A Love Song: Indigenous Film Festival


Film Info
Event Type:Indigenous Film Festival
Feature Film: "A Love Song"
Release Year:2022
Run Time:81 minutes
Production Country:United States
Original Language:English


The Verde Valley Archaeology Center & Museum is proud to launch our first Indigenous Film Festival, in cooperation with the Sedona International Film Festival, on November 3 and 4.

It is the mission of this film festival to break systematic barriers by creating cultural understanding through film. Our vision for the future of cinema is one in which Native American and Indigenous perspectives are respectfully pictured, recognized and valued in a way that promotes authentic identities, economic outcomes, equity and wellbeing for our Indigenous communities.

SATURDAY, NOV. 4 at 4:00 p.m. — Feature film "A LOVE SONG"

Faye (Dale Dickey) is a lone traveler biding her time fishing, birding and stargazing at a rural Colorado campground as she awaits the arrival of Lito (Wes Studi), a figure from her past who is navigating his own tentative and nomadic journey across the rugged West. Like the country music that has traditionally channeled the heartbreak and resilience of Americans in search of themselves and others, A Love Song weaves a lyrical and ultimately joyful refrain out of the transformative act of being alone — and reminds us that love can nourish and mystify at any age.

Preceded by the short film: "Sousa On The Rez"

"Sousa on the Rez: Marching to the Beat of a Different Drum" profiles two contemporary Indian community bands: the Iroquois Indian Band from upstate New York and the Fort Mojave Tribal Band based in Needles, California.  The documentary traces the origins of these groups from their founding over 100 years ago and uncovers a secret history of the 20th century when "All Indian Bands" toured the US and abroad.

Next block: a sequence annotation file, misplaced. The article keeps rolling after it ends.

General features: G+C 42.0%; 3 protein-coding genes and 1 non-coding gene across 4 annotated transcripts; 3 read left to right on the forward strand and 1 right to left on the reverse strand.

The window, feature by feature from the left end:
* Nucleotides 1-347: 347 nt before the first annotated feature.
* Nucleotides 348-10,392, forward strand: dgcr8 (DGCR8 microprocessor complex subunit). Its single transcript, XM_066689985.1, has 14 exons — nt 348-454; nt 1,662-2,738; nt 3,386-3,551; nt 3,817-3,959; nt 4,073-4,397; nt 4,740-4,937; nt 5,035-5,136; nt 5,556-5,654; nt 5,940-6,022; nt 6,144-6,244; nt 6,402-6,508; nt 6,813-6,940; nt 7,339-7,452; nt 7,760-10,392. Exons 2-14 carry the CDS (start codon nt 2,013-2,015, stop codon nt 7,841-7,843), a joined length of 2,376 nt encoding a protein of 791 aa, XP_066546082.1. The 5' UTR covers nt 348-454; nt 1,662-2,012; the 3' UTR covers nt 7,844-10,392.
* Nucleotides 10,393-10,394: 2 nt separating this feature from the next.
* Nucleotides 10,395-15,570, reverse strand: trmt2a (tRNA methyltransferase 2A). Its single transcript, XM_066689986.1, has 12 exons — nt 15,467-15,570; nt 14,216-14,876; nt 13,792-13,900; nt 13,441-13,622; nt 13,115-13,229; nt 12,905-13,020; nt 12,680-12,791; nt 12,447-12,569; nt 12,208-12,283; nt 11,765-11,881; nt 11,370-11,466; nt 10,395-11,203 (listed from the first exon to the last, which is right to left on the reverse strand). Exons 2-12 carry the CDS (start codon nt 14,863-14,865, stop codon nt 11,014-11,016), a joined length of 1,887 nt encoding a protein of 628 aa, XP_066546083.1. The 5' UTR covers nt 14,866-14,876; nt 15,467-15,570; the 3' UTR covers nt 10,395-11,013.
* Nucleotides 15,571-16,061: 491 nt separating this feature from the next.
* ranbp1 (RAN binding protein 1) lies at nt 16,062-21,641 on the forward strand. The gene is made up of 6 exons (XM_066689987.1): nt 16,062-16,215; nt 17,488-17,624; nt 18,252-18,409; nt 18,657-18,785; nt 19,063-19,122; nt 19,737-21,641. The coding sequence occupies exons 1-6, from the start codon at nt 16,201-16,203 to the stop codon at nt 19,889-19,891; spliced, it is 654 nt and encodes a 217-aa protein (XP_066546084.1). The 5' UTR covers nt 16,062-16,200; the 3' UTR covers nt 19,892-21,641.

In the 1800's and 1900's, dozens of Indian bands existed in the United States. Many Indian boarding schools had their own bands, including the band at the Carlisle Industrial School in Pennsylvania. School bands were not the only Native groups performing marches and parade music; many tribal communities organized their own community bands that performed for both Native and non-Native audiences. Professional ensembles toured both the US and abroad – providing employment opportunities for musicians in a time when opportunities for Native people were limited. As march music became less popular, however, many of these groups disbanded. 


Today, four multi-generational community-based tribal bands remain in the US, carrying on the rich tradition of Sousa in their communities. In addition to the Iroquois Indian and Fort Mojave bands, the Navajo Nation and Zuni Pueblo host vibrant bands.

Tickets are $12 or $9 for SIFF and VVAC members, as well as members of Federally recognized and State recognized Tribal Nations and/or are affiliated with a Tribal community. VVAC members and Tribal members can receive the discounted price by calling the box office for tickets at (928) 282-1177, or at the box office door, and indicate your membership or affiliation.